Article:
There is Method in His Madness: The Cultivation and Enactment of Male Normativity in British Asylums, 1880-1910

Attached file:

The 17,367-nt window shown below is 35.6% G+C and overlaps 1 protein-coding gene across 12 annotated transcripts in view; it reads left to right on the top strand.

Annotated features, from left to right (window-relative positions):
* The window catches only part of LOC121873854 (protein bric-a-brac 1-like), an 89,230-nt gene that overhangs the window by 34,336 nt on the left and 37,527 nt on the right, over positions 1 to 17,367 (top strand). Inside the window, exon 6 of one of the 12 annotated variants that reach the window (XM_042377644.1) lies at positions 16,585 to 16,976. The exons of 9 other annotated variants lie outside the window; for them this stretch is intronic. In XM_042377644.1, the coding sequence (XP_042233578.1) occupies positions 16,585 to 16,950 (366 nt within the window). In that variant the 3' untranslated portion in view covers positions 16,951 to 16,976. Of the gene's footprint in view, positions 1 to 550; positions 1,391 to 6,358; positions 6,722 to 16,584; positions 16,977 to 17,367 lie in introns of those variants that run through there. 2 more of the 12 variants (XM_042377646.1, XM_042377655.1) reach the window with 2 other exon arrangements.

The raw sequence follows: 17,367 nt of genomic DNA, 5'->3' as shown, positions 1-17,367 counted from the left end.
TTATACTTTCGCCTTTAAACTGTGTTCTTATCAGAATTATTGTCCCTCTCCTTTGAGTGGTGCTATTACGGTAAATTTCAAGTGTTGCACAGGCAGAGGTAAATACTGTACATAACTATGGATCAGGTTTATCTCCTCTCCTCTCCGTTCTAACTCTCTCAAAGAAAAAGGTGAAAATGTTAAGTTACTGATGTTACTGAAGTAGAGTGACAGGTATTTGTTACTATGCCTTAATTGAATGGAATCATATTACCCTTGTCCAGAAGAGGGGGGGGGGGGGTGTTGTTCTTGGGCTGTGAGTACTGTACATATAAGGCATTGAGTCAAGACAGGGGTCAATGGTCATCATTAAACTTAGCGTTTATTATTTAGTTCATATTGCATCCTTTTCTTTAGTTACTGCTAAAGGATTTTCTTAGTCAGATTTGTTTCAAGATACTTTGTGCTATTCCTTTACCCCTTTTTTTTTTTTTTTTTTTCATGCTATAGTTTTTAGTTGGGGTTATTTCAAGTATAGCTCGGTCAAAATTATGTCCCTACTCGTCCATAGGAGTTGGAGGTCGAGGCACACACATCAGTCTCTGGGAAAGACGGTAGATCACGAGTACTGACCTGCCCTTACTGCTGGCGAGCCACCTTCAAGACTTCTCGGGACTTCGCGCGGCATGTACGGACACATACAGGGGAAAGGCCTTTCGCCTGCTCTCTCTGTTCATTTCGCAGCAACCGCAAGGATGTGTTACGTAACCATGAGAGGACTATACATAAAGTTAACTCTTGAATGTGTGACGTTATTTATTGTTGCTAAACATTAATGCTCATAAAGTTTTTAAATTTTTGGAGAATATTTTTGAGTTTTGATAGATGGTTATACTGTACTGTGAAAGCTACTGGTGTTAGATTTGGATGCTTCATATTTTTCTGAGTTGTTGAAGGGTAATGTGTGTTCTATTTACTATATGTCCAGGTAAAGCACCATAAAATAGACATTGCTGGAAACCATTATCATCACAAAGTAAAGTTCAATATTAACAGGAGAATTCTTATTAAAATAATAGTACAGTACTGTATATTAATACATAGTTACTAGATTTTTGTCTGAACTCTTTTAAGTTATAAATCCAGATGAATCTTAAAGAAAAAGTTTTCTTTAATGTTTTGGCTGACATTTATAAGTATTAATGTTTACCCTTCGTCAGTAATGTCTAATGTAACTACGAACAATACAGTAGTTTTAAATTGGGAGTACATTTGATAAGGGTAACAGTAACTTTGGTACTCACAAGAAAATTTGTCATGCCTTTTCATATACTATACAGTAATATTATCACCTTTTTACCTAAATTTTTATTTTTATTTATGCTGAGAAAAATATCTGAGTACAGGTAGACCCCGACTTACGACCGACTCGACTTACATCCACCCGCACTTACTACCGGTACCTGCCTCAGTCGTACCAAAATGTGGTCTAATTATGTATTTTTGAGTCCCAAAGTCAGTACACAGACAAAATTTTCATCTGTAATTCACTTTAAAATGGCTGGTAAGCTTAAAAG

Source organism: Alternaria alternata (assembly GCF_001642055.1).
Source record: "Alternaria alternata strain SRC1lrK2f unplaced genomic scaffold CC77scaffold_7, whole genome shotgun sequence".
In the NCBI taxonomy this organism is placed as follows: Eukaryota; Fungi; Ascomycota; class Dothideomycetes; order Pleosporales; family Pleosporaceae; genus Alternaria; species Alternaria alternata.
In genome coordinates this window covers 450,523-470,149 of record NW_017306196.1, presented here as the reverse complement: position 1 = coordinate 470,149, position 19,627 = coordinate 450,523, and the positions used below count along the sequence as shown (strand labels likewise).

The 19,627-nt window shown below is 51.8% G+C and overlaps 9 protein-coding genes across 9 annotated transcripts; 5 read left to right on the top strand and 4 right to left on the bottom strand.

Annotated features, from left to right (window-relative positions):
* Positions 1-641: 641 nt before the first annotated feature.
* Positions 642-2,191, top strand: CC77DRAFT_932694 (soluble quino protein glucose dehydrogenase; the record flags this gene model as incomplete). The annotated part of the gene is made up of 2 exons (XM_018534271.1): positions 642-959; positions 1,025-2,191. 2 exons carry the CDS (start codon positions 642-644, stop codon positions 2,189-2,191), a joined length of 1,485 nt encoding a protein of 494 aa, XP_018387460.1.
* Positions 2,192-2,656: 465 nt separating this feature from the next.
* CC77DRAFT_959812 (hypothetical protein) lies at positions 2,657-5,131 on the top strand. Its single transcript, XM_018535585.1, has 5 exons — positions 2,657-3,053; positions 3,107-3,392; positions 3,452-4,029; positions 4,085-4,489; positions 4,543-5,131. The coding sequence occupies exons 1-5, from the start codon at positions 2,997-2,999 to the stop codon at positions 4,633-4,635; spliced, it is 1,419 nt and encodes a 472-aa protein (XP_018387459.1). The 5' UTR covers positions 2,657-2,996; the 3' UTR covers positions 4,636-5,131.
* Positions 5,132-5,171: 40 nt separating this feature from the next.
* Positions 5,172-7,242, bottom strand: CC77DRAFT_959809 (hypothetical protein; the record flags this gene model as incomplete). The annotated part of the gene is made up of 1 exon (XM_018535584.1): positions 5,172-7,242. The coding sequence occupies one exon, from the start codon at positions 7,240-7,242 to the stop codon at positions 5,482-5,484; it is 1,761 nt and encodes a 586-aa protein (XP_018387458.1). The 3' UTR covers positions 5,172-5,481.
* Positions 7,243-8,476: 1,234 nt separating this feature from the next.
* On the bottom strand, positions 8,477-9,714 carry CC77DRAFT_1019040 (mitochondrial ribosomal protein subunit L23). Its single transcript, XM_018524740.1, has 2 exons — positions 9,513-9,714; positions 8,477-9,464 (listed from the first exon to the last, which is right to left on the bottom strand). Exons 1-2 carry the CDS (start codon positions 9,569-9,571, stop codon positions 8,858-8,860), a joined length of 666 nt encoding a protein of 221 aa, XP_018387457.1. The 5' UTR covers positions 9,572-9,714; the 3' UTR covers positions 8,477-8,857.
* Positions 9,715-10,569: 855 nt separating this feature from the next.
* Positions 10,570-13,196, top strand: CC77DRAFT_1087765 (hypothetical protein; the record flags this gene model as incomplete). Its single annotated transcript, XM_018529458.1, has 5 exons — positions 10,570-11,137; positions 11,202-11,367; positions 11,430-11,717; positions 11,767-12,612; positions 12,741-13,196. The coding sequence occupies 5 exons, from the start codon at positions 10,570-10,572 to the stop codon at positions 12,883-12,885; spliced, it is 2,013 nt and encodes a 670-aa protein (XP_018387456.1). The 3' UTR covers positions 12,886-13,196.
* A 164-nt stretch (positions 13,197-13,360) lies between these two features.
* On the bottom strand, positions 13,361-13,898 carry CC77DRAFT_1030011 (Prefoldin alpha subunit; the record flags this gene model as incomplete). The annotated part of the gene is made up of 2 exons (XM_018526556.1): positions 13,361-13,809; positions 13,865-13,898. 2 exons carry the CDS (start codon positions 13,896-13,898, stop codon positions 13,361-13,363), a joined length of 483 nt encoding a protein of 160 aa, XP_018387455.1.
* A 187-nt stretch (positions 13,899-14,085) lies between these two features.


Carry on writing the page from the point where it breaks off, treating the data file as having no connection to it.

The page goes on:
My dissertation investigates the cultivation of British normative masculinity within Holloway Sanatorium for the Insane, 1880-1910. I show how actors within the asylum - sentient, non-sentient, semiotic, material - enacted the processes that created a specific (and yet contested) version of male normativity. Medicalized and gendered conversations about proper, healthy behavior policed these processes, revealing how normatively is done or made - how it is not a trans-historical certainty. This image illustrates the balance I strike between the text and the materiality of my sources. We can still see that "syphilis is dominant" in a patient suffering from "ideas of persecution," but the scrap of paper is the star. The coloring, texture, and ink on the scrap tell me that it was once a patient letter, penned on asylum-sanctioned stationery. And comparison with other extant letters tells me that attendants included it as marker of the patient's descent into paranoia. In other words, the voice of the patient was transmuted, with the stab of a pin, into a symptom, effectively silencing the legitimacy of his concerns. In contrast, the words of the Medical Superintendent are contained in leather-bound, authoritative tomes produced by Shaw & Sons, Printers and Publishers, and fill the archive.